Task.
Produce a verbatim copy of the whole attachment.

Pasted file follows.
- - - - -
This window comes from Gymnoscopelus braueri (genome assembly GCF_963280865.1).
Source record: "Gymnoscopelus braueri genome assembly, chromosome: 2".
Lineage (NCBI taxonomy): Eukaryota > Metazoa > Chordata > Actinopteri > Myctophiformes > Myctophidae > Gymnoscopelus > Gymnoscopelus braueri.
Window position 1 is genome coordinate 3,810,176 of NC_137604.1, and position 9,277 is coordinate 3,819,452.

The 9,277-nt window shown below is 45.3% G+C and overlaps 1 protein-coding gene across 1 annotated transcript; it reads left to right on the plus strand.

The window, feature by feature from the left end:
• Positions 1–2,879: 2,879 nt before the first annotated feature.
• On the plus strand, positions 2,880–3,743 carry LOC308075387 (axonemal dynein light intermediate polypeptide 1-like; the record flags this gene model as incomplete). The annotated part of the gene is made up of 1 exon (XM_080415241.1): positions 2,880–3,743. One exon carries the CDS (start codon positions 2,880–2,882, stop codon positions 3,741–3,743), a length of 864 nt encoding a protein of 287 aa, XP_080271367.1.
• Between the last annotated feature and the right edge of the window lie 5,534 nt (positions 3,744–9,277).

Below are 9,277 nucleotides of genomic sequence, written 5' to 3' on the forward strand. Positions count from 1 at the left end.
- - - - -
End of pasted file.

This window comes from Gymnoscopelus braueri (genome assembly GCF_963280865.1).
Source record: "Gymnoscopelus braueri genome assembly, chromosome: 2".
Lineage (NCBI taxonomy): Eukaryota > Metazoa > Chordata > Actinopteri > Myctophiformes > Myctophidae > Gymnoscopelus > Gymnoscopelus braueri.
Window position 1 is genome coordinate 3,810,176 of NC_137604.1, and position 9,277 is coordinate 3,819,452.

The 9,277-nt window shown below is 45.3% G+C and overlaps 1 protein-coding gene across 1 annotated transcript; it reads left to right on the plus strand.

The window, feature by feature from the left end:
• Positions 1–2,879: 2,879 nt before the first annotated feature.
• On the plus strand, positions 2,880–3,743 carry LOC308075387 (axonemal dynein light intermediate polypeptide 1-like; the record flags this gene model as incomplete). The annotated part of the gene is made up of 1 exon (XM_080415241.1): positions 2,880–3,743. One exon carries the CDS (start codon positions 2,880–2,882, stop codon positions 3,741–3,743), a length of 864 nt encoding a protein of 287 aa, XP_080271367.1.
• Between the last annotated feature and the right edge of the window lie 5,534 nt (positions 3,744–9,277).

Below are 9,277 nucleotides of genomic sequence, written 5' to 3' on the forward strand. Positions count from 1 at the left end.